Growing competition and fewer pupils could be part of the reason by free school company JB filed for bankruptcy. Photo: Jonas Ekströmer/Scanpix.

More free schools could go bust

The Swedish Schools Inspectorate wants more control over the finances of Sweden's publicly-funded, privately-managed "free schools" (friskolor) in order to protect pupils whose schools go bankrupt.

Ann-Marie Begler, president of the Schools Inspectorate (Skolinspektionen), told Swedish Radio News that competition is growing among private school companies while the number of pupils is decreasing. So, she said, there is a great risk that more free schools will go bankrupt in the near future.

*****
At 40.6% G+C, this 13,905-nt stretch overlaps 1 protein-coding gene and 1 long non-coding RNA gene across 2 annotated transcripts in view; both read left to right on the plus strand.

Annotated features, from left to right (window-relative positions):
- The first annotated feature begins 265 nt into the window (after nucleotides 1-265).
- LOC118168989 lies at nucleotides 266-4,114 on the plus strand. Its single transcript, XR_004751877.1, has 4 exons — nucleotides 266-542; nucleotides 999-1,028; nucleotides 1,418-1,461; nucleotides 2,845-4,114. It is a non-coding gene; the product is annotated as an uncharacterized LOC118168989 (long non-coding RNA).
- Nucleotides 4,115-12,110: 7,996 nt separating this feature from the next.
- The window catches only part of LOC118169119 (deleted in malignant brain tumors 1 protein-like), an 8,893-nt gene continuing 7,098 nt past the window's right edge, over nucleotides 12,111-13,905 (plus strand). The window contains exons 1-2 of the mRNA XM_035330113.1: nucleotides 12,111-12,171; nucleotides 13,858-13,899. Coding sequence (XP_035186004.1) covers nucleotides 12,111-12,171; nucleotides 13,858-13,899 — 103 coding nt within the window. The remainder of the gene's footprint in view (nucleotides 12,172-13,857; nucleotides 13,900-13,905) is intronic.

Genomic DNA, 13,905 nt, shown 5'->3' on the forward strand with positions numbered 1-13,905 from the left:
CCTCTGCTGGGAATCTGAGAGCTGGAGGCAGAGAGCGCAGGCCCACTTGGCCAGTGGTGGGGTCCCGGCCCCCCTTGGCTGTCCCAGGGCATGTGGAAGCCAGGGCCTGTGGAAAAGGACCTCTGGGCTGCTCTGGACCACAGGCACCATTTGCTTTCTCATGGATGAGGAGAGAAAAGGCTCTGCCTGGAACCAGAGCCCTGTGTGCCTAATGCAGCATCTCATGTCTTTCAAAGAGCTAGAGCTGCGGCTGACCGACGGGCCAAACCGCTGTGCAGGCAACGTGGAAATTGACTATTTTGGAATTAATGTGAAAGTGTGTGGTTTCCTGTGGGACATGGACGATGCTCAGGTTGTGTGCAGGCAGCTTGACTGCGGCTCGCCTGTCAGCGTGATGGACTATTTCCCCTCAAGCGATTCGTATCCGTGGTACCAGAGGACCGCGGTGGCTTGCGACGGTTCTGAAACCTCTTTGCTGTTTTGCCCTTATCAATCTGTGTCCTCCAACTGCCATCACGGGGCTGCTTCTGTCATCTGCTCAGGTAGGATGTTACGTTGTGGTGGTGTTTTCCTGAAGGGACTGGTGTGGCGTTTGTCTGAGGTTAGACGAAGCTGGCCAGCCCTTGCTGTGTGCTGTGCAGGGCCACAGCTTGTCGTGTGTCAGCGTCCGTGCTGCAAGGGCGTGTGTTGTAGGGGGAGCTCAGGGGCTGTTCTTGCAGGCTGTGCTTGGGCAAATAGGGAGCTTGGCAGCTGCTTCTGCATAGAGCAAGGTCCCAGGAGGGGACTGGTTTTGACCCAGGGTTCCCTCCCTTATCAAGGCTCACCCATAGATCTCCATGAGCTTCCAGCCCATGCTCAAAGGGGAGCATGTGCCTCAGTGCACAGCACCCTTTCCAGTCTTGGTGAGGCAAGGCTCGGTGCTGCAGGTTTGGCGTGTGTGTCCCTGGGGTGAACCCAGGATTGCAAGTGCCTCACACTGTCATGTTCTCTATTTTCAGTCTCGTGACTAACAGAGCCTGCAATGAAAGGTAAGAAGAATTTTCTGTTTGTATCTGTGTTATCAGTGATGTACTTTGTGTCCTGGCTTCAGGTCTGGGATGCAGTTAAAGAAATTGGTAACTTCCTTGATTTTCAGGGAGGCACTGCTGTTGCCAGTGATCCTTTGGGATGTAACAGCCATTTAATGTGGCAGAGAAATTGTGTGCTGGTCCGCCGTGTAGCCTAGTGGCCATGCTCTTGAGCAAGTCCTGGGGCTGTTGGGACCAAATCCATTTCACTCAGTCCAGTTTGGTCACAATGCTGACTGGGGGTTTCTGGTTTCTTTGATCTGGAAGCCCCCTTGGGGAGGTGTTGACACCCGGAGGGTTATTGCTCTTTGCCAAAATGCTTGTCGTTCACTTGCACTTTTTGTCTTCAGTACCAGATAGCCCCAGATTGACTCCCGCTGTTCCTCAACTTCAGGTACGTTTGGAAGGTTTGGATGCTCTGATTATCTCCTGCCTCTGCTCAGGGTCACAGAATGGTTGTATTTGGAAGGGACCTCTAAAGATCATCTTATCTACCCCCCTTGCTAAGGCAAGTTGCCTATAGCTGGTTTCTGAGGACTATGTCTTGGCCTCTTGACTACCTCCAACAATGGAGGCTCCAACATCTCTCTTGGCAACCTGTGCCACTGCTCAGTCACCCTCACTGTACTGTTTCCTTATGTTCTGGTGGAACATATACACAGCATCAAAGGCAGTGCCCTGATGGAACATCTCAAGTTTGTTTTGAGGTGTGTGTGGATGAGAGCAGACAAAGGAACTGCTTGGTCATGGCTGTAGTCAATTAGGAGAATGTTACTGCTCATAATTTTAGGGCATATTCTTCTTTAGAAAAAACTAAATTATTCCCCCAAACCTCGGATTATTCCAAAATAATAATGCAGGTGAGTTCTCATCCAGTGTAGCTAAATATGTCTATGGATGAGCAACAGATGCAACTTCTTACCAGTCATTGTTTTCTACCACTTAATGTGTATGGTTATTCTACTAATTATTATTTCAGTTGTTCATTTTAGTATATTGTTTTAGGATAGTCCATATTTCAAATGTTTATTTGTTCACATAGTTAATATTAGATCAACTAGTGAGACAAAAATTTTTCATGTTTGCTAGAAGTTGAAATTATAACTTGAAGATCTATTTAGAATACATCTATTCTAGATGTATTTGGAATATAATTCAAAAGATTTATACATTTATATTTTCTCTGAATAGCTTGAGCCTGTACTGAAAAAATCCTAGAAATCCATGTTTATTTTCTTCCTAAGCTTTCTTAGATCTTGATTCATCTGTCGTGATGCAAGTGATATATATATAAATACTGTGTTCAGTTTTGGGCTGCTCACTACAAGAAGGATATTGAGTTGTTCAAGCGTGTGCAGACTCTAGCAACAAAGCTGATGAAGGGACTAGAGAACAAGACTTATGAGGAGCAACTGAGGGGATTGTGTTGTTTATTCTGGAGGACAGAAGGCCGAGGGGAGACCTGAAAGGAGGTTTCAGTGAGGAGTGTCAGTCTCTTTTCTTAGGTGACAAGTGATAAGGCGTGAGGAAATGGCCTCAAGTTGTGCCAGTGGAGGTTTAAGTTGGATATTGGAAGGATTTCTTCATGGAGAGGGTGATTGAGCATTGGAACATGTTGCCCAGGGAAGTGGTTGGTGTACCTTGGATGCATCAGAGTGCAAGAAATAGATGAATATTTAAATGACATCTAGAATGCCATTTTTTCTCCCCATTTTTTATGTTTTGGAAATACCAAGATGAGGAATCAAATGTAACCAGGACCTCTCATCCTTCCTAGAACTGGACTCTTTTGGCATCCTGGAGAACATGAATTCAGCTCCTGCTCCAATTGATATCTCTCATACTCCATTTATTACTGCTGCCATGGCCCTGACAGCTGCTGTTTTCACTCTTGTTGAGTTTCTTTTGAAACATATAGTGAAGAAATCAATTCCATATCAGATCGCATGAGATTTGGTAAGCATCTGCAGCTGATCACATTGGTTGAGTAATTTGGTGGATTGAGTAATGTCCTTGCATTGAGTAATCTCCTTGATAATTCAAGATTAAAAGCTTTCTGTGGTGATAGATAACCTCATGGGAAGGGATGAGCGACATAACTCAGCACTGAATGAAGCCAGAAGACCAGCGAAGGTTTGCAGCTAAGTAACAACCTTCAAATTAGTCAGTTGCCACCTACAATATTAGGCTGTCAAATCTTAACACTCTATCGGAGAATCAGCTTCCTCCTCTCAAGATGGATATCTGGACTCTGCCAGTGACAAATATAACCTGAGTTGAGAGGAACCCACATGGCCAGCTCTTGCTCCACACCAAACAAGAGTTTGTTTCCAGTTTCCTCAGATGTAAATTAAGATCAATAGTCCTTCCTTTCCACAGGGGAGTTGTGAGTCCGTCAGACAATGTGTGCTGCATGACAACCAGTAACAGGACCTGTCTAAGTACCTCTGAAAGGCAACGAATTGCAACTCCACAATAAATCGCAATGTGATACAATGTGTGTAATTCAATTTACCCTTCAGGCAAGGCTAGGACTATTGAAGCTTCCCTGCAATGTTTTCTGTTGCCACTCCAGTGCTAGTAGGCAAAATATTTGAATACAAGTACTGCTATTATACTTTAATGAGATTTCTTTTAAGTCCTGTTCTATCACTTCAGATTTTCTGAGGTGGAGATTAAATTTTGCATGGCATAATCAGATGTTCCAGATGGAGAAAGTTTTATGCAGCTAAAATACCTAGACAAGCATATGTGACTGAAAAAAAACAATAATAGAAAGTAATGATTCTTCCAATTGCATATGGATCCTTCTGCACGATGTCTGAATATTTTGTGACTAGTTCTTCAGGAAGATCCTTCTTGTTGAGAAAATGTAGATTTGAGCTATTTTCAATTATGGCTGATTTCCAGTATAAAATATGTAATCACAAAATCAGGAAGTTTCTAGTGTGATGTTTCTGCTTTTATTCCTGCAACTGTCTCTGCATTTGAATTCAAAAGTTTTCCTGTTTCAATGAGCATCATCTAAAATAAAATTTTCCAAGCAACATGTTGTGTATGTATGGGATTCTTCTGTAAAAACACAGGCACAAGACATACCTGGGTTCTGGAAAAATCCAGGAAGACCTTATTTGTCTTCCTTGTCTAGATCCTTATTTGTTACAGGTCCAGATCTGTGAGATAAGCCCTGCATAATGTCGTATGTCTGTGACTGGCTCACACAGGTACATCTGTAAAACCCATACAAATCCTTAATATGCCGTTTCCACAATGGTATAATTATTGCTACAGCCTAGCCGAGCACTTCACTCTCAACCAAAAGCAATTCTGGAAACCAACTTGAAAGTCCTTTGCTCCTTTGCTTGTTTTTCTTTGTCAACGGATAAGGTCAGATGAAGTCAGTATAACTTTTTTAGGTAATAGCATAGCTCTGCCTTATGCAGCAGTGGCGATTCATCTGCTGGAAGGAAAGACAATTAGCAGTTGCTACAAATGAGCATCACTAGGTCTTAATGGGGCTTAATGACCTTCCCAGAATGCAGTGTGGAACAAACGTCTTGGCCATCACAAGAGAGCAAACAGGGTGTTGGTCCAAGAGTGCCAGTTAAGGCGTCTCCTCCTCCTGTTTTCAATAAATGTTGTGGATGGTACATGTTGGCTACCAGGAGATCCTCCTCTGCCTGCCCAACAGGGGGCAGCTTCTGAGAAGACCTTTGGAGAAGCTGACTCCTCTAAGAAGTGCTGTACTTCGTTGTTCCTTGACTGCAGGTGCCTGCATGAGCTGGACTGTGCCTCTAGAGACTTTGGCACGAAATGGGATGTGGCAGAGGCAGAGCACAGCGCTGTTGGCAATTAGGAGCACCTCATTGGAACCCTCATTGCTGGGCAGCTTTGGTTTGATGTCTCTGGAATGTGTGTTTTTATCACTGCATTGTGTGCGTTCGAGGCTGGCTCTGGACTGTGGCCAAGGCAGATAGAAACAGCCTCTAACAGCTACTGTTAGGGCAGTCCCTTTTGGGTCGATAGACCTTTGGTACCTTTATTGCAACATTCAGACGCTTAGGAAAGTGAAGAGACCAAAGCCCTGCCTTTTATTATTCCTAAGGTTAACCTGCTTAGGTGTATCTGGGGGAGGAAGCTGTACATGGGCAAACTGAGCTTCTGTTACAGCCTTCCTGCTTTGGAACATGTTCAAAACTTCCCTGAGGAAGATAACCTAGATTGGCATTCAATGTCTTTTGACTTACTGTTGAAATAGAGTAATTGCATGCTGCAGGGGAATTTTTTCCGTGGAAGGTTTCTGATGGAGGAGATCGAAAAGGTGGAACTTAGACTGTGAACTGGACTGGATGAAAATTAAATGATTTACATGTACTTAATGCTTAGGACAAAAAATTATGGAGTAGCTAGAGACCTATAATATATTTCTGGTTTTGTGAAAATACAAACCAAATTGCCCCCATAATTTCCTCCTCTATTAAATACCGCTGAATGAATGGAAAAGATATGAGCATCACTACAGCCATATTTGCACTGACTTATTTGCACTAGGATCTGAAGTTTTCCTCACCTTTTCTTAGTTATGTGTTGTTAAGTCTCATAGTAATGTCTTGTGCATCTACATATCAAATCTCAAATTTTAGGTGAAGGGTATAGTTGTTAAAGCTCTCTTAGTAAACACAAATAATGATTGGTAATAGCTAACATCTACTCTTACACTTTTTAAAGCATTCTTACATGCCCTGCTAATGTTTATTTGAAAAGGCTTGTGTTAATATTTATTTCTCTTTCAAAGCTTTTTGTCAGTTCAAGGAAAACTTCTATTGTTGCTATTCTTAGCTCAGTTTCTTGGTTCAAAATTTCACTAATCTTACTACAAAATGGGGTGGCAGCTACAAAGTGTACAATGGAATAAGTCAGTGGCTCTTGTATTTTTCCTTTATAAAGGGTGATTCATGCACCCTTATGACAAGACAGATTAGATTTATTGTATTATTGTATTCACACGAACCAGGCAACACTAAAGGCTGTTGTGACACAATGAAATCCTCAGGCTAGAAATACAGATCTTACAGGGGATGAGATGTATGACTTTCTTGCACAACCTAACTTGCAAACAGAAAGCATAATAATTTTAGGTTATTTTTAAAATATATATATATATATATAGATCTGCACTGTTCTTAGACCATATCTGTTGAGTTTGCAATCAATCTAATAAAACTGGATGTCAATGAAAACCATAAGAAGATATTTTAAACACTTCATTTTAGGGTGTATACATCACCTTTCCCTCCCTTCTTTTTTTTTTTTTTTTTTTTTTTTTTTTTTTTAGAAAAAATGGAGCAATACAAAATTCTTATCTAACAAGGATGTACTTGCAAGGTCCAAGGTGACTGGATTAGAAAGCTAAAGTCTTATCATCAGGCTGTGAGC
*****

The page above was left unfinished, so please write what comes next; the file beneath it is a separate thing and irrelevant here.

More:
One company, JB Education, filed for bankruptcy this summer, leaving behind debts of over SEK 1 billion. Several of Sweden's private school companies are also experiencing financial trouble.

At the same time, the number of pupils in Sweden has decreased by 20,000 in the past four years. This year, the number of pupils starting secondary school (gymnasium) was at a 30-year low, and the trend is expected to continue in the next two years.

"Schools will close down and be phased out," Begler predicted.

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